Thursday, June 30, 2011

Queen St West & University Ave (WW1)

Sorry that I have been away, I have been enjoying the summer to its full extend. I wanted to make sure that I got another entry in before heading off to the cottage for the long weekend. Today I look at the intersection of University Ave and Queen Street West. This street got its name since it was the main route to the university at the north end of the city. The road for many years was very green and had an island with trees in the centre dividing the north and southbound lanes. This has been preserved with the islands which are still present today. Many have monuments to specific events and people who were important during their time of creation.

I really liked the images I found this week because they were set either during the First World War or right afterward. There are tanks, planes and cute military men in uniform. My good friend Alison came along with me to help photograph the various position the other day.

I am sort of chagrined to admit that I have passed the monument at Queen and University so many times and didn’t really know it’s name or what it stood for. It’s the one with the angel and I figured it was for one of the world wars. WRONG. This is the South African War Memorial (also known as the Second Boer War) which was built in 1908. It became a rallying point for the other wars to follow it seems. I think that my favorite image is the one asking “Daddy, what did YOU do in the Great War?” talk about a guilt trip.

Friday, June 10, 2011

St. James town

When I lived in the neighborhood I used to love to go for a walk to the St. James area, in the daylight of course. Parliament Street was named after the government buildings located near front street. The road was built on a trail that Governor John Graves Simcoe made to get to his summer home, fondly nicknamed Castle Frank after his son Francis Gwillim. This area was at the outskirts of the city and the family compact gave the un-favored residents of the city this land because it was uneven and hard to work.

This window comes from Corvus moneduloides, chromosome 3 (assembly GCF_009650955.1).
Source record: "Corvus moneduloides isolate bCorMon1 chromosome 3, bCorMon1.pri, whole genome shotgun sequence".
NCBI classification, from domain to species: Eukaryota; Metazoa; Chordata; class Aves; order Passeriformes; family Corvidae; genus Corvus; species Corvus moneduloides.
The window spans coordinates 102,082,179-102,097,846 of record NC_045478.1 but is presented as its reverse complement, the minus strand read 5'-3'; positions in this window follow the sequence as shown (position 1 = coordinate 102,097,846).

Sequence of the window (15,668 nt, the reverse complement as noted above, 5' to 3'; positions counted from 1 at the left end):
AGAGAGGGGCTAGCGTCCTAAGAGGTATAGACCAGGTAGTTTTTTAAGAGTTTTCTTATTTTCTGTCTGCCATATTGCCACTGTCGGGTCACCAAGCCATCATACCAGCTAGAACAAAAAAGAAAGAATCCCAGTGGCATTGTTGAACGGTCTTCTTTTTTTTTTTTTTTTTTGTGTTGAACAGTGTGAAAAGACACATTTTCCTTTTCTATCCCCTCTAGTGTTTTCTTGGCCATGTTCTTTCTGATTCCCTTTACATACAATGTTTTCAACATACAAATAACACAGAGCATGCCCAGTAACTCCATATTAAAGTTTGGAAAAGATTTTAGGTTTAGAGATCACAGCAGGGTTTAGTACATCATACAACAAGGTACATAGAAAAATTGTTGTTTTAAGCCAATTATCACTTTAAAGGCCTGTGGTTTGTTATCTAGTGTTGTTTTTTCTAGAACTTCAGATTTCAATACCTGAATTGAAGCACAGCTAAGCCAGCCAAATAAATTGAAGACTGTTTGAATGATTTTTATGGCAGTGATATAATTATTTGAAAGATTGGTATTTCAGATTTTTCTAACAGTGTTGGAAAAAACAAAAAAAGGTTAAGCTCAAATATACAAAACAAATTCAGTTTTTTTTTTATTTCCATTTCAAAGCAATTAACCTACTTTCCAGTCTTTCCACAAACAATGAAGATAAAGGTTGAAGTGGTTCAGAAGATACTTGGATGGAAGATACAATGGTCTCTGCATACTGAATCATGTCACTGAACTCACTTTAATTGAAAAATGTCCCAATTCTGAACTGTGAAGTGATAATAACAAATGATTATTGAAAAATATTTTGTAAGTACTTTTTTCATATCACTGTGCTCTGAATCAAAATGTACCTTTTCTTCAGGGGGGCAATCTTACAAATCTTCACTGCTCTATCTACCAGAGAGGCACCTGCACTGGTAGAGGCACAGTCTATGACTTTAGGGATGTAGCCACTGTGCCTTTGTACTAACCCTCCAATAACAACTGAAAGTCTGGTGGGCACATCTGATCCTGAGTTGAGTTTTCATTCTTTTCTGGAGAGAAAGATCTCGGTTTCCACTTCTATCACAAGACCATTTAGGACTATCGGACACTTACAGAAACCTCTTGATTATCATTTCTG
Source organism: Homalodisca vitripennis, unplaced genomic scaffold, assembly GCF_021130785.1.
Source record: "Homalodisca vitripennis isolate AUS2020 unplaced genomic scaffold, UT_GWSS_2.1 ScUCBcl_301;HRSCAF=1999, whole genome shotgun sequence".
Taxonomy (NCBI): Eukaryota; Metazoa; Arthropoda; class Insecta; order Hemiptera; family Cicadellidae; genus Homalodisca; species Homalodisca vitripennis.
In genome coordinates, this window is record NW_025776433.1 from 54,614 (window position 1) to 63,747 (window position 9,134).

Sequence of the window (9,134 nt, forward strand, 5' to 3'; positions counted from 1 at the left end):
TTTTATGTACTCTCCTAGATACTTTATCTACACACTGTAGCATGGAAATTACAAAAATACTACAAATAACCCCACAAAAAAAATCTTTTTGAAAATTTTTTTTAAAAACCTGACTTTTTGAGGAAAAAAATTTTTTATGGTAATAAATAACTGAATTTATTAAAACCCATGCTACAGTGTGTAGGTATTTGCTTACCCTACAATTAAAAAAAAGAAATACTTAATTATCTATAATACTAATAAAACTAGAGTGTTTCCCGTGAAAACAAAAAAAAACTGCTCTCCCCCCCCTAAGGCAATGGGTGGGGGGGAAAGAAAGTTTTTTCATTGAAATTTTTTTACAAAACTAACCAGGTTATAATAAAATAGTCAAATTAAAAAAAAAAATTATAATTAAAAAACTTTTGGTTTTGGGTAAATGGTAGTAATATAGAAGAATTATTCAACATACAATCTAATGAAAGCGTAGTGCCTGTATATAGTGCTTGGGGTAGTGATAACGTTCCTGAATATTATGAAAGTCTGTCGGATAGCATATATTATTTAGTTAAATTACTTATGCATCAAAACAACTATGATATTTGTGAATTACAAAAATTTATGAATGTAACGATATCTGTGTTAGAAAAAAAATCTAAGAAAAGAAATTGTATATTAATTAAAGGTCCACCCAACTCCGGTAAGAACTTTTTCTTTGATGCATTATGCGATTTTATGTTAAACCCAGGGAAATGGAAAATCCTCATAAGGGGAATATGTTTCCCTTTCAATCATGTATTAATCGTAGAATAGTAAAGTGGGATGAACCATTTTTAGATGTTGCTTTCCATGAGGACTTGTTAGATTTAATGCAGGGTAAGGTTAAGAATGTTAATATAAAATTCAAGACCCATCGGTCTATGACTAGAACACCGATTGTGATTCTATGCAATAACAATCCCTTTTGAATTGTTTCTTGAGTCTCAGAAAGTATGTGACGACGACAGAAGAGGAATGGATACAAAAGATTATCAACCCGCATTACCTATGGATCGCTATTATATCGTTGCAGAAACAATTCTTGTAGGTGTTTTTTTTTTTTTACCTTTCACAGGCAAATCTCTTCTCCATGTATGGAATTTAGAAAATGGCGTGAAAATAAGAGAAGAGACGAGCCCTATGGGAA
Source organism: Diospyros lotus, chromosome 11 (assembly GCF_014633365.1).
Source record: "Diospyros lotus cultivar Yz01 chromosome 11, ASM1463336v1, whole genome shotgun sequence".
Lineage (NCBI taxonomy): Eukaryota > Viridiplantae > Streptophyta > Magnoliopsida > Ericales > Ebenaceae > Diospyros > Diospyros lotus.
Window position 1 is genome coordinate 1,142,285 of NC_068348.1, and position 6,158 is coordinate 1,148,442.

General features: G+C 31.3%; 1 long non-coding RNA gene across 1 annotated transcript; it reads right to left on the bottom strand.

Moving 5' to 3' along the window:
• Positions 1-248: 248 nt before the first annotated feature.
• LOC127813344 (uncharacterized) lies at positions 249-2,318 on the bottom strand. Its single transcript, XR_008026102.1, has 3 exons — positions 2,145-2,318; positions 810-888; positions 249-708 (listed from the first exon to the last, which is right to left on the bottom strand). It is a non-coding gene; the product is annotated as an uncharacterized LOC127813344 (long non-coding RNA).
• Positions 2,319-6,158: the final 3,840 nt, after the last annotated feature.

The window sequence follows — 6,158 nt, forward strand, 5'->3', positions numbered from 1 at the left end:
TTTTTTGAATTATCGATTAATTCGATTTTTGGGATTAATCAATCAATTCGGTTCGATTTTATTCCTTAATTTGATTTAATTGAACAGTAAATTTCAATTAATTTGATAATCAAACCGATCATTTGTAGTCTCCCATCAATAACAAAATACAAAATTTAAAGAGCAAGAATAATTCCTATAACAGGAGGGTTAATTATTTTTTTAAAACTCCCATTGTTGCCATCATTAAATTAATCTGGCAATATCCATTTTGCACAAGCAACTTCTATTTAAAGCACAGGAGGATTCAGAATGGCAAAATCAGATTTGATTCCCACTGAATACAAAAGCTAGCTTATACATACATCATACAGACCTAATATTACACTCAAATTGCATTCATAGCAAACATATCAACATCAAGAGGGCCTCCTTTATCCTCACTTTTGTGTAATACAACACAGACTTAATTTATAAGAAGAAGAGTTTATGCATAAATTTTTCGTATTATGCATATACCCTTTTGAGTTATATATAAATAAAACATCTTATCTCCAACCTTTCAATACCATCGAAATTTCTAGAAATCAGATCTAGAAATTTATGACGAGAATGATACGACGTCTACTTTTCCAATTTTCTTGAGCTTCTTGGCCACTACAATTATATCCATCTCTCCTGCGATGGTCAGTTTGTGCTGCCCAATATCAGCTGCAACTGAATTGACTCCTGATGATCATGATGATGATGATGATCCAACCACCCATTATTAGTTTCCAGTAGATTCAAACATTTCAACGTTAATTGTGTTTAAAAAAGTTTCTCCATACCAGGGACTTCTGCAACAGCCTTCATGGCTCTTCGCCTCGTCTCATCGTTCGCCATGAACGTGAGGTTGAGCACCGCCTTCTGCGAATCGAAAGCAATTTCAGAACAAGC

I discovered Howard street when trying to make my way east from Yonge to Parliament. That is the street that is just south of the huge billboard you see when you exit the DVP at Bloor. There are a few large homes and you still get a feeling of what the neighborhood used to look like. As you can see from the images St. James Cemetery has been around for a while (1844), it is one of the oldest ones in Toronto and it is still in operation today. You can see that one of the out buildings (one I think they use for cremations) is still standing today on the south end of the property. It is also interesting to see what Wellesley looked like around 60 years ago. It almost looks a little idyllic in the 40’s, it is a shame now that this neighborhood has more of a sketchy feeling to it .

Friday, June 3, 2011

Christie Street Underpass

I selected this location because I was visiting a friend in the neighbourhood last week. We are going on vacation in two weeks and we had a clothes trying on session (shut up, I’m a girl, that is what we do). After searching the archives I found these two images and I liked how they are of the same spot a few years apart. One image when the train tracks were at street level in 1912 and one during the construction of the underpass in 1915 (or as they call it subway). This area has a lot of factories and I can imagine the construction of an underpass would have been of a great convenience to everyone. Christie Street was named after William Mellis Christie (aka Mr. “Christie, you make good cookies”). There used to be a Ford manufacturing plant, a planters peanuts factory, a TTC repair “barn” and a veteran hospital at this intersection back in the early 1900’s. Recently it is known as having the Loblaws which had the rodent infestation a few years back. There are quite a few of these underpasses in the city and what I really like are the murals that are on the walls. I really hope that no more murals are painted over in Mayor Ford’s bid to eliminate graffiti.